Former AIB chief agrees to reduced pension of €250,000
Former AIB chief Eugene Sheehy last night bowed to pressure and agreed to a pension reduction after Taoiseach Enda Kenny said the lender’s former managers had a “moral responsibility” to reduce their retirement payments over the failure of the bank.
Mr Sheehy will take a cut in his annual pension to €250,000 from between €300,000 and €325,000, he said in a statement released to The Irish Times.
“I fully appreciate the ongoing difficulties facing the bank and the economy, and this is a personal decision on my part,” said the former chief, who left the bank in 2009 after it was bailed out by the State.
The Government has since pumped nearly €21 billion into AIB and almost fully nationalised it to cover losses due to the property crash.
Mr Sheehy made his decision to forgo about a fifth of his annual pension after Mr Kenny said former AIB executives should respond to a request from the bank to reduce pensions voluntarily.
Mr Kenny told the Dáil that banker pensions of more than €500,000 – a figure cited at an Oireachtas finance committee hearing last week – were “truly extraordinary”.
AIB chief executive David Duffy said the bank was targeting former senior figures who ran it in the lead-up to its nationalisation to take pension reductions. He called on the executives to consider the difficulties current AIB employees were facing as a consequence of the bank’s collapse.
The bank is reducing its workforce by 2,500, or one in five, through redundancy and early retirement.
AIB started writing to more than 15 former directors and top executives this week asking them to hand over part of their pensions given that the bank had to be bailed out.
Mr Duffy said AIB had no legal power to take pension money, but was asking for the reduction in pensions “out of moral suasion”.
He said that he didn’t want to act “as a judge and jury” on how much they should forgo or to “dictate” the amount. It was up to them.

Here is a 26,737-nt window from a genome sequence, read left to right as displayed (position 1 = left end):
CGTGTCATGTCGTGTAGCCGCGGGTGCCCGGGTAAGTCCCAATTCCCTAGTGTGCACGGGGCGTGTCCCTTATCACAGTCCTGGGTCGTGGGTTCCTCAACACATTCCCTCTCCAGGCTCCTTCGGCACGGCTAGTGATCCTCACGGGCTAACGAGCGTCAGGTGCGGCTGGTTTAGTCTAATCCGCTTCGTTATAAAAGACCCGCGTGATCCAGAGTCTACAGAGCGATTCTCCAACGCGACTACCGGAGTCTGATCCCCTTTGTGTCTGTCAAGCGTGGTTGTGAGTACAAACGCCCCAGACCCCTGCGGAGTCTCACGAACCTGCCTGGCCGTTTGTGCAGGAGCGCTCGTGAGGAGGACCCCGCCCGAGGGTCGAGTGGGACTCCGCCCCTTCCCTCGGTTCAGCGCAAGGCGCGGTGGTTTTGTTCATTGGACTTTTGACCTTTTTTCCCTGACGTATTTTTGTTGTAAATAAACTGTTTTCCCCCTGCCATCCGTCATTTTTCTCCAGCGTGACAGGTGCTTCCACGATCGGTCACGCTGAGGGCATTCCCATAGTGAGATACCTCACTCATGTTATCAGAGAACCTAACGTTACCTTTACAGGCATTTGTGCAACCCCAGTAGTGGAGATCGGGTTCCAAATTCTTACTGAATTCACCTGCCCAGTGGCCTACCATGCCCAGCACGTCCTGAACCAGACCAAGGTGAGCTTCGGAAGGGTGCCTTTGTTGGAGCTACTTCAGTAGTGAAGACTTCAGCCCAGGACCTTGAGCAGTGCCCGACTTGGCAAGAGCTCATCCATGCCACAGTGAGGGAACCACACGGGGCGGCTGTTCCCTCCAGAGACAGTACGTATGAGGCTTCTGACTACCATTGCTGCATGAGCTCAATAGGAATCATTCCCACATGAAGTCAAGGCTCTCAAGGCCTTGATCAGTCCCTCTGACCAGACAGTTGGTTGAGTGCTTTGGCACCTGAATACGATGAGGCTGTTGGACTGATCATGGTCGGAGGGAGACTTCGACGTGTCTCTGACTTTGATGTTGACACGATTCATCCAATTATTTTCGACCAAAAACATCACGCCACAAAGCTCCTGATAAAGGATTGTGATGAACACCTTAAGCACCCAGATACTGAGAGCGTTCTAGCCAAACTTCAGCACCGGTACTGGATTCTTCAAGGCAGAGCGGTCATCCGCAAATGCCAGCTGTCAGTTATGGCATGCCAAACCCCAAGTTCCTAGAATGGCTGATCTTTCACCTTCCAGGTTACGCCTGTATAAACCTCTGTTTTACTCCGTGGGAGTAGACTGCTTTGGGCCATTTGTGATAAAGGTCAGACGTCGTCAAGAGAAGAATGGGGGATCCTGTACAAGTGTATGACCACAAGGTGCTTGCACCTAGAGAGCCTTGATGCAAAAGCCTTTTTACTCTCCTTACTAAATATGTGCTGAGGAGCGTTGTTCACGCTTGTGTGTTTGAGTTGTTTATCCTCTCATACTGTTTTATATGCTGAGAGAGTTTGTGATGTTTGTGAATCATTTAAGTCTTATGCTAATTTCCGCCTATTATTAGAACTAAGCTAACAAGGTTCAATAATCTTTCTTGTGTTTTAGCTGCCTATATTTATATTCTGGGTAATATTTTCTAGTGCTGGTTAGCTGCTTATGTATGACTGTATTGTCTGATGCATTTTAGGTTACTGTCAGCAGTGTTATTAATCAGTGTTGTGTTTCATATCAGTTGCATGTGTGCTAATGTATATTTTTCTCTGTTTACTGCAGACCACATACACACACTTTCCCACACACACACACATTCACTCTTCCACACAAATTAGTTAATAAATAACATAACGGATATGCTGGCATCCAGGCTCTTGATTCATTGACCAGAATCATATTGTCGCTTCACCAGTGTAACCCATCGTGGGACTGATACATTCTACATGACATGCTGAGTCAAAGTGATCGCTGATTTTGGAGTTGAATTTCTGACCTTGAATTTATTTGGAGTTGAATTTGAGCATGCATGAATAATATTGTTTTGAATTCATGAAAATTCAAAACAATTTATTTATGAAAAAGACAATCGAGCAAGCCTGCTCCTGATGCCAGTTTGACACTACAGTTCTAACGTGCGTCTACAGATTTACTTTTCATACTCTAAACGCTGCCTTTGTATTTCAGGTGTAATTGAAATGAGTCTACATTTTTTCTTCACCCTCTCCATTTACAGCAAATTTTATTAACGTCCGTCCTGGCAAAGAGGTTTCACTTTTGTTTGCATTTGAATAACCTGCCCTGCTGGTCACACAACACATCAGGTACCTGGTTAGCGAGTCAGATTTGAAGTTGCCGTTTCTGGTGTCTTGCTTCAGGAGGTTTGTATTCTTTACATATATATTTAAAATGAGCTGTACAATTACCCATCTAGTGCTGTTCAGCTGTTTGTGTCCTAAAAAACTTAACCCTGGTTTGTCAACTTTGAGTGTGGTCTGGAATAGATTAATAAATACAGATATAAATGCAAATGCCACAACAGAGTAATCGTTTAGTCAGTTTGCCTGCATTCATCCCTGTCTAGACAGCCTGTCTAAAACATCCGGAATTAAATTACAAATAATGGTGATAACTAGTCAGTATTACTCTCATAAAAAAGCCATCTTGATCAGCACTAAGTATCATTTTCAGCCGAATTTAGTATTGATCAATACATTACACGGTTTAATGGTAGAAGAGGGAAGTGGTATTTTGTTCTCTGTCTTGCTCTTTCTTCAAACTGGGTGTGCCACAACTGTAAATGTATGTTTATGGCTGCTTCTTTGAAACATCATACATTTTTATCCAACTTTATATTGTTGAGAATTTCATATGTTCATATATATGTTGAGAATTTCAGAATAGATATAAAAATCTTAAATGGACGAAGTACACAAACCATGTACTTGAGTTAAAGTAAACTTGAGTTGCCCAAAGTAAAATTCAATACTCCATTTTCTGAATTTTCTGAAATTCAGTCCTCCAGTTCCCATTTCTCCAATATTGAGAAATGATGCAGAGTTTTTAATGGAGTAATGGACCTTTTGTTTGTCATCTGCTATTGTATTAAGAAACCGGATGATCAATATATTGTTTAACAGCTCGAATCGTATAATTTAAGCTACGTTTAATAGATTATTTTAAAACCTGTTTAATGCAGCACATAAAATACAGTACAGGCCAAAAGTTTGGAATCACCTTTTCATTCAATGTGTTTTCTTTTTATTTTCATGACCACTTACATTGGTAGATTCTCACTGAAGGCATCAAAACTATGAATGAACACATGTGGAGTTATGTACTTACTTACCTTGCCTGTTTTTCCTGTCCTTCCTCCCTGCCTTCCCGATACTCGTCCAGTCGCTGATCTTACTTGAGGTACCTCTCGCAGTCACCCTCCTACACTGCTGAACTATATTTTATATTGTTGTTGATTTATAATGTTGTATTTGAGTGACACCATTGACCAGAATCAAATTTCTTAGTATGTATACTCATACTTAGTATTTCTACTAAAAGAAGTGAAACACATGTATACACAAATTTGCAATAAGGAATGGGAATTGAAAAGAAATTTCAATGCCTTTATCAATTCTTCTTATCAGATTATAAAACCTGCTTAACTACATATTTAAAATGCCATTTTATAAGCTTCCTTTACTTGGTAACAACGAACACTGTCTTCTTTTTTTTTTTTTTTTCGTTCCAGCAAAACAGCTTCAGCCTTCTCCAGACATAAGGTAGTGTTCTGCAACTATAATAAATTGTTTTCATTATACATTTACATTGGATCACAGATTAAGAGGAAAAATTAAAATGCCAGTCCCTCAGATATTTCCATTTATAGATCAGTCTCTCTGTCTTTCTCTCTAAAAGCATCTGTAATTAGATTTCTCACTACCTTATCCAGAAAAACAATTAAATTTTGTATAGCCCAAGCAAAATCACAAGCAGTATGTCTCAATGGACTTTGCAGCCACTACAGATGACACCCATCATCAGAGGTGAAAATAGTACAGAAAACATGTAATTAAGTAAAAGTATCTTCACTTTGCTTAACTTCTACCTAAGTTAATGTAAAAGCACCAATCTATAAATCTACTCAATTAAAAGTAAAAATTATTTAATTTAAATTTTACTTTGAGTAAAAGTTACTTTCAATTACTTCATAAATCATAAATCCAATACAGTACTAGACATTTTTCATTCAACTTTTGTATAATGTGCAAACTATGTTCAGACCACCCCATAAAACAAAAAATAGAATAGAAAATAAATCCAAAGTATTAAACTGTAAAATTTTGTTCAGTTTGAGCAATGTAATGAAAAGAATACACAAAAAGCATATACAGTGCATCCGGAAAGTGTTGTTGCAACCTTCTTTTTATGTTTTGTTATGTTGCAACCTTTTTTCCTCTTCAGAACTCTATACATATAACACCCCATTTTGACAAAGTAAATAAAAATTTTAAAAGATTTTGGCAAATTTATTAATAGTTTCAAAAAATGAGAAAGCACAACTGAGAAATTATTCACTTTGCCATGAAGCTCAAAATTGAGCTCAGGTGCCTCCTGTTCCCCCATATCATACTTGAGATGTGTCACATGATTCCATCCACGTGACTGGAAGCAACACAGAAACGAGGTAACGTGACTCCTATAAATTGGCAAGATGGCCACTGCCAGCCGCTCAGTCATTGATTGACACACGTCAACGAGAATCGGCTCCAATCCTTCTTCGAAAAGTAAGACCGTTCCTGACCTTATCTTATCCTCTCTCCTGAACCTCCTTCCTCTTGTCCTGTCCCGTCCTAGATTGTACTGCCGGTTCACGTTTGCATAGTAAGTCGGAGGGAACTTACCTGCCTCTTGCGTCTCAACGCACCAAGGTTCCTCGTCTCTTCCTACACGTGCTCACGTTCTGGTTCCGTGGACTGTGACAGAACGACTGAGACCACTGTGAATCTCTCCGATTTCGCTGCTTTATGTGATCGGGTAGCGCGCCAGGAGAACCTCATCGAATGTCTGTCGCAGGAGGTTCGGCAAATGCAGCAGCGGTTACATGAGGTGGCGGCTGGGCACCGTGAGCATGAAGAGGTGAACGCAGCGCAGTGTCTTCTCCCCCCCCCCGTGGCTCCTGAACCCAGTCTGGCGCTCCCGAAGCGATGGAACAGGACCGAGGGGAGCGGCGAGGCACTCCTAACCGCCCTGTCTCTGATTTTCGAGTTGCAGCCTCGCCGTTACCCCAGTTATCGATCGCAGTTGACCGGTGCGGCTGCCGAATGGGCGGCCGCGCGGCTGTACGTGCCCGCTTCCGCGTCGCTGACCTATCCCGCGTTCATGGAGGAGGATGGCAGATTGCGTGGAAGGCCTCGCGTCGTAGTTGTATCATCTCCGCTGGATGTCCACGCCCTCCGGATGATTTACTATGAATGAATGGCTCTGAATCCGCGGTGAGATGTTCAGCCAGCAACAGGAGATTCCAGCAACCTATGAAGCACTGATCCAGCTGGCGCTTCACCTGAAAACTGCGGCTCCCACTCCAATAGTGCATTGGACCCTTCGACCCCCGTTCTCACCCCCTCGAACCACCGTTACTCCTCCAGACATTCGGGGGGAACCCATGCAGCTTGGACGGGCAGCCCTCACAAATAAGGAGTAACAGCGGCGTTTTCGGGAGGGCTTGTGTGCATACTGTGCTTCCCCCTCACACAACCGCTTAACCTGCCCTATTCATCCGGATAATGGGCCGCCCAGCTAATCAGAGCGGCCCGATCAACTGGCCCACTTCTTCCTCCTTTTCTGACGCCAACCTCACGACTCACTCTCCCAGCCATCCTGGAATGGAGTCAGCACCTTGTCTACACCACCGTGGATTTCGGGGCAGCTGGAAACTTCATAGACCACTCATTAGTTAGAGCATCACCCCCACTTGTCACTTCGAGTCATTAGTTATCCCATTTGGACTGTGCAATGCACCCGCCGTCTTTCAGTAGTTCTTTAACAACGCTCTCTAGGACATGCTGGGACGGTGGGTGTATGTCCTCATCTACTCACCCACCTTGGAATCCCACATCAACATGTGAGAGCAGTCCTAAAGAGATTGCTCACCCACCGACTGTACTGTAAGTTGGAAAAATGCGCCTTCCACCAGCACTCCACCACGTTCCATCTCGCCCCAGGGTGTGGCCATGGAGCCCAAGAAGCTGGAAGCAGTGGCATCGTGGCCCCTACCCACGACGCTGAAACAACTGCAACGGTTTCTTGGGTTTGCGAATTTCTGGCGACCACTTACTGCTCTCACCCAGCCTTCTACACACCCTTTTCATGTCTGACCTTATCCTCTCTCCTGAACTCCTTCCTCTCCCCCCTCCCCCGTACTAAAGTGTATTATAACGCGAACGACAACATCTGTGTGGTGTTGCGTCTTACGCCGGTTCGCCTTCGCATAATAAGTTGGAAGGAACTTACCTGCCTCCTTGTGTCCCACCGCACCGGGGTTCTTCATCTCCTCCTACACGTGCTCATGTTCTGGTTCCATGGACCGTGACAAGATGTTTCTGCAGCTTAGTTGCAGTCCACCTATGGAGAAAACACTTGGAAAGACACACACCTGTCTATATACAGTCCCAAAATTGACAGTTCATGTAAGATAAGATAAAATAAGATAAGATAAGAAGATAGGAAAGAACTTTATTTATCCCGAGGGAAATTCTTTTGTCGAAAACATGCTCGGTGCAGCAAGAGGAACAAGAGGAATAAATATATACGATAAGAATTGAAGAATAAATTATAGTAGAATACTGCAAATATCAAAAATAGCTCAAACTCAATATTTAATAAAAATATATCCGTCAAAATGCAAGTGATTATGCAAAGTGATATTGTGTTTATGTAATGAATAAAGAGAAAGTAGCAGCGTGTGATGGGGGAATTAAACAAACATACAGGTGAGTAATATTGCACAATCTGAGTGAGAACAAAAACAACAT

Mr Duffy said AIB had spoken to one former executive to encourage a reduction: “We are drawing a line saying, ‘look, you were in a senior position, the bank failed and a lot of people are suffering the consequences, you should consider what is appropriate in your circumstances’.”
This is thought to be Mr Sheehy, who had said as the banking crisis deepened in 2008 that AIB would “rather die” than raise capital.
Mr Duffy has not ruled out writing to more executives who had “significant influence” within the bank. He is targeting former executives not based on the size of their pensions but on the responsibilities they had held.
The bank was criticised at the Oireachtas committee for the delay in seeking pension cuts from former executives.
Chairman of AIB David Hodgkinson told shareholders at the bank’s agm in June that it would write to former managers seeking pension cuts before the end of the year.
New figures also reveal that AIB made a loss of €300 million transferring the first €700 million of loans with a face value of €1.1 billion moved from the bank into the pension fund to cover the cost of staff who leave under early retirement.
Updated half-year accounts published recently show that AIB moved loans from the bank which had been earmarked for disposal to reduce the deficit by €400 million in the first tranche of transfers.
The remaining loans have also been moved to the fund, but the bank has not yet disclosed the loss on these.